Tuesday, January 17, 2006

Speculum Musico-Mortuale

These interesting engravings come from a 1672 Salzburg manuscript, Speculum Muscio-Mortuale by baroque composer Abraham Megerle(s).

To the best of my limited understanding (limited by the dearth of relevant information on the web and by the usual translational aberrances) Megerle (1609-1670) was from Innsbruck, Austria and pursued something of a religious life as Director of Cathedral Music in Konstanz, Germany and was a music pupil of Johann Stadlmayr.

It would seem that these Totenköpfen ('deadheads' - skulls) form some sort of allegorical centrepiece, augmented by the musical instruments and symbols in each illustration. The engravings are placed among descriptive and biblicial text and give the appearance to my mind of some kind of musical half-cousin to the emblemata genre. I saw some passing reference to this volume being an autobiography but I'm not sure about that.

It's best to see them in their original context, particularly if you read german (and latin moreso). I'm very curious so if anyone knows what the book is about or has any edumacated guesses to offer, please go right ahead.

There is also reference to a Peter Tenhaef and his " Abraham Megerles "Speculum musico mortuale" and its dead-liturgical parallels in the "Beylag to my will" in: Music in Bavaria 56 (1998), 15-40 ".. [I've half a mind to contact him at his university email address and ask some questions]

The above Megerle images are nearly the total on display at the Universitätsbibliothek Salzburg (translation page)


Anonymous said...

Fascinating stuff! I particularly liked the first couple of images on the site where the skulls have flowers growing out of them.

peacay said...

I only just realized the flowers weren't here. Not sure how I missed posting those - it was the translation of their description that convinced me to make the post. Oh well.

peacay said...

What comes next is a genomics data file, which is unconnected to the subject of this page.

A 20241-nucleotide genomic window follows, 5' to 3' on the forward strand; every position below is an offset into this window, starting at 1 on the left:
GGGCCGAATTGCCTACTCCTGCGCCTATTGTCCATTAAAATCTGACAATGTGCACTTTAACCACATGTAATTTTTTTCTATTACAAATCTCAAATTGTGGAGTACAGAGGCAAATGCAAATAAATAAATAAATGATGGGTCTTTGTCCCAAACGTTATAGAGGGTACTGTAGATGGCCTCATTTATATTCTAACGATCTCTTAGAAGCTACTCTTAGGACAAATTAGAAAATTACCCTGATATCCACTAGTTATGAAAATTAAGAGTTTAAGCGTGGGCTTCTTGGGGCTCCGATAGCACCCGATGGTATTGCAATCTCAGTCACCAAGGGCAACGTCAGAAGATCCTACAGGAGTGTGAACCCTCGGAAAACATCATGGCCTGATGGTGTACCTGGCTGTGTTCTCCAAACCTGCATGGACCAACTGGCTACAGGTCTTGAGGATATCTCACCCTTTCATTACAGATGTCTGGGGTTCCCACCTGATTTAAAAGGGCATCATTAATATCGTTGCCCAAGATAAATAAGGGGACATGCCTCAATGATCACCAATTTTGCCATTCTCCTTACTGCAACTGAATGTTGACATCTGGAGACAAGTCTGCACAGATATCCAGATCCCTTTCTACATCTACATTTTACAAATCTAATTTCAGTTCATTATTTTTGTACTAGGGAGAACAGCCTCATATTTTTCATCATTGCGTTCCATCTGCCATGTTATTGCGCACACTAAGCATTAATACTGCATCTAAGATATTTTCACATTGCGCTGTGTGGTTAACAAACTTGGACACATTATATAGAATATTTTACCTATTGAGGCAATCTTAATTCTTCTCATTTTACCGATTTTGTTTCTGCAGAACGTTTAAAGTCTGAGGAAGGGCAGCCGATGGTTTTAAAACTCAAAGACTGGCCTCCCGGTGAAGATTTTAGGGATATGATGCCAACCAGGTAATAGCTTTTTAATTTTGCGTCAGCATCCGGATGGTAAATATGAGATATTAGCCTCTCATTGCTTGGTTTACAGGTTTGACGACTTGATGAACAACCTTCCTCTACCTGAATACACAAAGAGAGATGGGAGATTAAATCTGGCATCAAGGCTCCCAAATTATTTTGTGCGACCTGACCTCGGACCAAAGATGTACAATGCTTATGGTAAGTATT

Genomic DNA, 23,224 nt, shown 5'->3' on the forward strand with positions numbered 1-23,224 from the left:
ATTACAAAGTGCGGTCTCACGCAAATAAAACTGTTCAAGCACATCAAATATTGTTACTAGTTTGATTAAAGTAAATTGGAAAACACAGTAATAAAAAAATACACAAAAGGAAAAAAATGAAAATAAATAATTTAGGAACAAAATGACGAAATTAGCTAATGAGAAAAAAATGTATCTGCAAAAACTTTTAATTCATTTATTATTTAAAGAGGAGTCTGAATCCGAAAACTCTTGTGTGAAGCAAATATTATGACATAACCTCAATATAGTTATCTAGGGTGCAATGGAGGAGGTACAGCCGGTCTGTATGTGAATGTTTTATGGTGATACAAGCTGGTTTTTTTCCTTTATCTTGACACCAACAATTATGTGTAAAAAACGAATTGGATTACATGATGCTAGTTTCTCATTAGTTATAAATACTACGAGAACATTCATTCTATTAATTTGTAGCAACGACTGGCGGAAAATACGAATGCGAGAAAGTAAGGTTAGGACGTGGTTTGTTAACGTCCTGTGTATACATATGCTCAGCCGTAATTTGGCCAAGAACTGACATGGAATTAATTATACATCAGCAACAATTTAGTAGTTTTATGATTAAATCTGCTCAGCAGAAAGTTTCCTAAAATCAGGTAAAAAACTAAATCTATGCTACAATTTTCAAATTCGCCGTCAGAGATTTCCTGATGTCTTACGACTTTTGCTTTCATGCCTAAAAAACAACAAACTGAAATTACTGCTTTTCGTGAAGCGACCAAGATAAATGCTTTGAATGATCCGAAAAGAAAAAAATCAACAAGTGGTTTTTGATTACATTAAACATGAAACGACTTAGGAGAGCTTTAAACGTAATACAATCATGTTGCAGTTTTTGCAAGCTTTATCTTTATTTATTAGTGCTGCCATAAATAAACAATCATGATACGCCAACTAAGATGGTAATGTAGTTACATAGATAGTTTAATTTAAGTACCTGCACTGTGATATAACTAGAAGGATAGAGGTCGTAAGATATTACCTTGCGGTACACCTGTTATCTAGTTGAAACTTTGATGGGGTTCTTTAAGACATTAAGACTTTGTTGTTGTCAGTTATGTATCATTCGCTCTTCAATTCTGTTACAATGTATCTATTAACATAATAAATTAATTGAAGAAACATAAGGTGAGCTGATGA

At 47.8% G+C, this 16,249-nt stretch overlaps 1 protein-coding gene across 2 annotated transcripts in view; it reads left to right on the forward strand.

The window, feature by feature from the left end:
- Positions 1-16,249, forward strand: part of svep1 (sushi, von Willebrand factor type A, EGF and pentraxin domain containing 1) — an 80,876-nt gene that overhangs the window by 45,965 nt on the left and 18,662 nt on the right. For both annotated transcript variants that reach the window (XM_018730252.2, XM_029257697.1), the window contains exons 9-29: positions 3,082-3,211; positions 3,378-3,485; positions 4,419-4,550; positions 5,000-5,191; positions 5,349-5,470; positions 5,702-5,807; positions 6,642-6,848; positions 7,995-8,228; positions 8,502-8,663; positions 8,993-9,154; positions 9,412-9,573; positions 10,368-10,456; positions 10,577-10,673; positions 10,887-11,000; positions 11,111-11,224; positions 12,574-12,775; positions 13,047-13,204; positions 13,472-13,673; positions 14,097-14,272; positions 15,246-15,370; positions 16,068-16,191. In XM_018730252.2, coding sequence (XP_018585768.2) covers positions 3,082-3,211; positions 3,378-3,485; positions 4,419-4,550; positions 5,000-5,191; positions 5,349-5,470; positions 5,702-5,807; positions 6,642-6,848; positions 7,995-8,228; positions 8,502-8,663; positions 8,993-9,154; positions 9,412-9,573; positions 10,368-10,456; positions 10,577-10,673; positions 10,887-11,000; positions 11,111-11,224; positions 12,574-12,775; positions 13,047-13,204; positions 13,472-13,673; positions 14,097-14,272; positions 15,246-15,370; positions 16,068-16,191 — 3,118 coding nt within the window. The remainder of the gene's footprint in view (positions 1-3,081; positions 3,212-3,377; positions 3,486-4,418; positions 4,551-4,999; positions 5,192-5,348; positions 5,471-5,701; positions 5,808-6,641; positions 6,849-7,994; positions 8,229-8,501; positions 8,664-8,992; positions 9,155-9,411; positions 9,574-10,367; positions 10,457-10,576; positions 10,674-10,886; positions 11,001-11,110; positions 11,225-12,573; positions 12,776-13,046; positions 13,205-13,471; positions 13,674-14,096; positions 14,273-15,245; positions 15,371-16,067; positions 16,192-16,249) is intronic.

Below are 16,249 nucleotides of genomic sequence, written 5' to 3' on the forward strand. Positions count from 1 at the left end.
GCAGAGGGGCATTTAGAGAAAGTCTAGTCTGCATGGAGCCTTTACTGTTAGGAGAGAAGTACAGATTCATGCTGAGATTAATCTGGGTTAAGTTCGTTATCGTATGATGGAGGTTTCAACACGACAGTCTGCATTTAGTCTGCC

Well I did write to Peter Tenhaef and his reply...

**Only a few pages of Megerle's Speculum Musico-Mortuale are autobiographic.

There are 14 Illustrations in the book, one portrait and 13 emblematic pictures (music instruments and other things) with inscriptions and little poems.

The primary sense of the book is a symbolic one; it belongs to the
tradition of Memento mori and Vado mori.

I have made a large commentary
about this work, but it is not published until now, may be next winter with
facsimile in Denkmäler der Musik in Salzburg.**
[end of message]

Memento mori

Vado mori in the danse macabre


Je fis de Macabre la danse,
Qui tout gent maine à sa trace
E a la fosse les adresse.

Respit de la Mort

פאולה שולץ said...

where is that raven on a skull?
can i plz know from which book is it?
i want to make a tattoo, but i must know what it symbolised becouse im jewish.
and i need to buy a better print.

peacay said...

The book is called 'speculum musico mortuale' by Abraham Megerle. If you clock through to the Austrian website linked above you can find the largest versions of the images. I don't think you will find any posters or any other versions of the book online, nor do I think it will be easy finding a copy of the book anywhere, but good luck with it.

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